- MacLean’s: Shocking article about NATO compensation schemes for civilian deaths in Afghanistan. It’s a business. Compensation for one tragedy was $20,000 and a new car, whereas for another death, it was just $210. That NATO forces are able to put a dollar value on human life through bargaining is proof of the devastating and dehumanizing effects this war is having. End it now before any more blood ends up on our hands.
- Via Andrew Sullivan, HuffPo: Visualizing what America’s armies hath wrought in Iraq: 100-150k dead civilians, 2 million refugees abroad, 2 million displaced persons domestically. If you had any illusions about this empire being a liberal or ennobling one (contradiction in terms), they must be shredded by now.
- The Globe & Mail: In news that should shock no one, a Kelowna (B.C.) Mountie kicked the hell out of a suspect. You can watch the video yourself. Eyewitnesses report that the suspect, Buddy Tavares, was complying with the officer. Cops are not your friend.
- Juan Cole: We already knew about Jawaher Abu Rahmah, the Palestinian woman killed by Israeli tear gas recently. Add to the list of Israel’s victims the names of Anas Salih (died in Gaza after being denied the exit visa he needed to get medical treatment) and Omar al-Qawasmeh (innocent man murdered in his home in a case of mistaken identity). The occupation must end.
- Glenn Greenwald: Writing about the “climate of fear” the American government has created in the minds of its citizens. I used to study totalitarian regimes. Many scholars agreed that the worst kind of censorship they exercised was the self-censorship that went on in the fear-wracked minds of their citizens. This self-censorship is now here in America. Progress!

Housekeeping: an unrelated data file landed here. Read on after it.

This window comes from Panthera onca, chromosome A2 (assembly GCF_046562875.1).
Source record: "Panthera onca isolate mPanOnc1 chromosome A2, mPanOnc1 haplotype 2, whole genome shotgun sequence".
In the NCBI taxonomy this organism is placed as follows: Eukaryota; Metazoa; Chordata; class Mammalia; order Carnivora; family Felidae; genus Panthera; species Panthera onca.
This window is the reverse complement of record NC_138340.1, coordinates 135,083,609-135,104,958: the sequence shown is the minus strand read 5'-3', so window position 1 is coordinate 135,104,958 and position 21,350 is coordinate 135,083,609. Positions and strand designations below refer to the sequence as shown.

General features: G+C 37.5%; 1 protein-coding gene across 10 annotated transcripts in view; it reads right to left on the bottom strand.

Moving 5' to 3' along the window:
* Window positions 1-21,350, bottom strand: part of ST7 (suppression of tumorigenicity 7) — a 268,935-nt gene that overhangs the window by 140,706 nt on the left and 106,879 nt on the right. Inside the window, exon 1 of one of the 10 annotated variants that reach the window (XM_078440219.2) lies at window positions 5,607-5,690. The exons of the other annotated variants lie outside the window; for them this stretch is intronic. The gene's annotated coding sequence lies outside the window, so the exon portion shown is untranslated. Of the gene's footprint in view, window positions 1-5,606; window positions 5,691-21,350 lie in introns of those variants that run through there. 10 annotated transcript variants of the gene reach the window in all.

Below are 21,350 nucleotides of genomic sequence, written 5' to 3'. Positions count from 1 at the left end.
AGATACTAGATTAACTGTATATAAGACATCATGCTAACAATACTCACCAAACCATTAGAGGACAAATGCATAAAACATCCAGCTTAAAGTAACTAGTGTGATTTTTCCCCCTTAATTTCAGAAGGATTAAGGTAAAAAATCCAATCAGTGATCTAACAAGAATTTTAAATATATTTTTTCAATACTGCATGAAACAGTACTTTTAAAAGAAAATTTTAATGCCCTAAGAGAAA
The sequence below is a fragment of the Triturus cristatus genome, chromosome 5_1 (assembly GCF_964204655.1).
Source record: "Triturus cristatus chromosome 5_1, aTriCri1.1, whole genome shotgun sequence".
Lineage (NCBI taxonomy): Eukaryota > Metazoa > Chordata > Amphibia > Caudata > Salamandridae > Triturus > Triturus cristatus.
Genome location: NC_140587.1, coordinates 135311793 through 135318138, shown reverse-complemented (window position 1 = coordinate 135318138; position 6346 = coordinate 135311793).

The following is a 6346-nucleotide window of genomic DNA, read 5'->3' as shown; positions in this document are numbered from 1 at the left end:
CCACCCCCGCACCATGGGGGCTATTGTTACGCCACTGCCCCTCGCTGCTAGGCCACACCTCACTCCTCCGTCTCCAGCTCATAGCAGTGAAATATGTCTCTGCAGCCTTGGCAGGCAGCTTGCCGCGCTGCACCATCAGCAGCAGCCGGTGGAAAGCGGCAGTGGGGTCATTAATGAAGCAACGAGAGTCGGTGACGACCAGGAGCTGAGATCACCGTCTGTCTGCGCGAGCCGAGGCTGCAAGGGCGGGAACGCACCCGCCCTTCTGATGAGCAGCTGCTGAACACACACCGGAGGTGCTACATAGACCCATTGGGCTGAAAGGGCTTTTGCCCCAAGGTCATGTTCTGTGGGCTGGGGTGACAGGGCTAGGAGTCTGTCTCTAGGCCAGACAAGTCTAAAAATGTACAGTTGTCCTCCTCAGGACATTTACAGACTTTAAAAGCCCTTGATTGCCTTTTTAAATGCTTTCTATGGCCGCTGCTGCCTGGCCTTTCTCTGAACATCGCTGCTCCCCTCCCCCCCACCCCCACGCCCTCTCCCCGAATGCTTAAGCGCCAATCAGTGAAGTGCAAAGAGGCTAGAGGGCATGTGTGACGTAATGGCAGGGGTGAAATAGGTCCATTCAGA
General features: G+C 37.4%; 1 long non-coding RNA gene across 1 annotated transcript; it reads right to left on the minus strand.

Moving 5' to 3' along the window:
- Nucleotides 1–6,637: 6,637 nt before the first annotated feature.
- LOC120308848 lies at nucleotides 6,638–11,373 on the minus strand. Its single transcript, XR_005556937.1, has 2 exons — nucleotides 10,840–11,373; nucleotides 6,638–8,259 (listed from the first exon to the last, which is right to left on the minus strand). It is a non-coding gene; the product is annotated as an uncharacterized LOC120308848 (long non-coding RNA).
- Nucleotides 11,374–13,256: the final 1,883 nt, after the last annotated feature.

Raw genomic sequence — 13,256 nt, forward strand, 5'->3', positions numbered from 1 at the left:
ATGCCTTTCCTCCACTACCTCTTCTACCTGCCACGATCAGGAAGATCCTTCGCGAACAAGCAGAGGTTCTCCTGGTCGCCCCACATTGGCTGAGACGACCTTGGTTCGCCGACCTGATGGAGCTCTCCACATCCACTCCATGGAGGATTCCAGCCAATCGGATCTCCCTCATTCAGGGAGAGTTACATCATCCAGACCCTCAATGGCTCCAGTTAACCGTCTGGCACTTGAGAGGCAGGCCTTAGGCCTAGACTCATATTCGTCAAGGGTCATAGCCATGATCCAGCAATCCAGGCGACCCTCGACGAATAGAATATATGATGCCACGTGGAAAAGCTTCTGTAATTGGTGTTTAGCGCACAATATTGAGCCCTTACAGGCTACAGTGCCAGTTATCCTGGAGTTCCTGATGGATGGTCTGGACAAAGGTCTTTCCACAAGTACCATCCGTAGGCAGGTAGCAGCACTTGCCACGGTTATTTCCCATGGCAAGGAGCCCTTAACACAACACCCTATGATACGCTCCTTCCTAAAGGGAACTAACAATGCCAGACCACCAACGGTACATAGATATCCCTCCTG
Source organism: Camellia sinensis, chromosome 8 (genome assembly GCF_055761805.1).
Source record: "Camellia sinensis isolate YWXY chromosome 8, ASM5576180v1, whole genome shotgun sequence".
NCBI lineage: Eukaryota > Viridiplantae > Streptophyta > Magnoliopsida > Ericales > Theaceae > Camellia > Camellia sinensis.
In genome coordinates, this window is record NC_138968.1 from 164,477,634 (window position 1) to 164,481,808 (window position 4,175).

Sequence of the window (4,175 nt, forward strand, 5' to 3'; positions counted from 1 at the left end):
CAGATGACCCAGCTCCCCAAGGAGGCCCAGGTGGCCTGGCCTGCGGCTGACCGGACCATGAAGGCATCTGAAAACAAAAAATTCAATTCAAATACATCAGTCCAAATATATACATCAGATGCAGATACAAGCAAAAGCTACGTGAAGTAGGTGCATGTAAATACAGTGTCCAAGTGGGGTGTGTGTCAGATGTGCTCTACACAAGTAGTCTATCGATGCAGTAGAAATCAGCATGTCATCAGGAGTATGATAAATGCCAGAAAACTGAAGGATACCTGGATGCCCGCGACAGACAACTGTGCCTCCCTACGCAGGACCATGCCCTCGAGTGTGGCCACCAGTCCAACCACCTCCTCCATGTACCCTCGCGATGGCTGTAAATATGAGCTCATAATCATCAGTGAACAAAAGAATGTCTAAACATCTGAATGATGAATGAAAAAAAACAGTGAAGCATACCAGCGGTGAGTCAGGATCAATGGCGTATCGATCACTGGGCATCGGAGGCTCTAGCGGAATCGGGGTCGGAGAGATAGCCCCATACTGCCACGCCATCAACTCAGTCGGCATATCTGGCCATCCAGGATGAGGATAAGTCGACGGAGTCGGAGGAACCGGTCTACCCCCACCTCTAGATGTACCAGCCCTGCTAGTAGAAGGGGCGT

- Radley Balko at Reason: Guess what–stupid anti-meth laws had the unintended consequences of making the meth trade far more profitable and seeing a boost in meth use. But hey, at least those kneejerk laws that make you feel like a criminal when you go to buy cough medicine kept some old lady without an ID from getting the Nyquil she wanted.
- NYT: Do not forget the name “Nasrin Sotoudeh.” She is a human rights lawyer in Iran who has been sentenced to 11 years in jail, disbarred, and (my favorite) banned from leaving Iran for 20 years. “You are such an awful criminal that…we cannot bear to have you leave us!” What a vile place. Sotoudeh’s “crime” was talking to the foreign media.
- National Post: In this time of governmental austerity, the Canadian government has somehow found additional money to expand their prison capacity. To be fair, Canada’s incarceration rate is much lower than America’s. This move still repulses me. At best, it is a cynical way to “create jobs,” never mind the fact that building more jail cells creates a powerful incentive to fill them. At worst, it is a declaration of faith in the untruth that locking more people in cages makes a better society. It doesn’t.
- Ilya Somin at the Volokh Conspiracy: Post on the Illinois budget crisis, where income taxes may be jacked up to cover a deficit. I don’t have a strong position on the budget crisis. What I do have a strong position on is oft-quoted beltway “libertarian” Megan McArdle, who wrote, “Whether or not you think these programs should exist, they do now, and you can’t simply throw people off who planned their lives around them.” Time to write that loser out of the libertarian movement.
- Via Thomas DiLorenzo, Anne Applebaum: It’s not often a mag like Foreign Policy prints an article titled “Homeland Security Hasn’t Made Us Safer,” so relish it for now. After unmasking the fact that DHS is a porkbarrel subsidy program, Applebaum writes, “As for the TSA, I am not aware of a single bomber or bomb plot stopped by its time-wasting procedures.” Amen.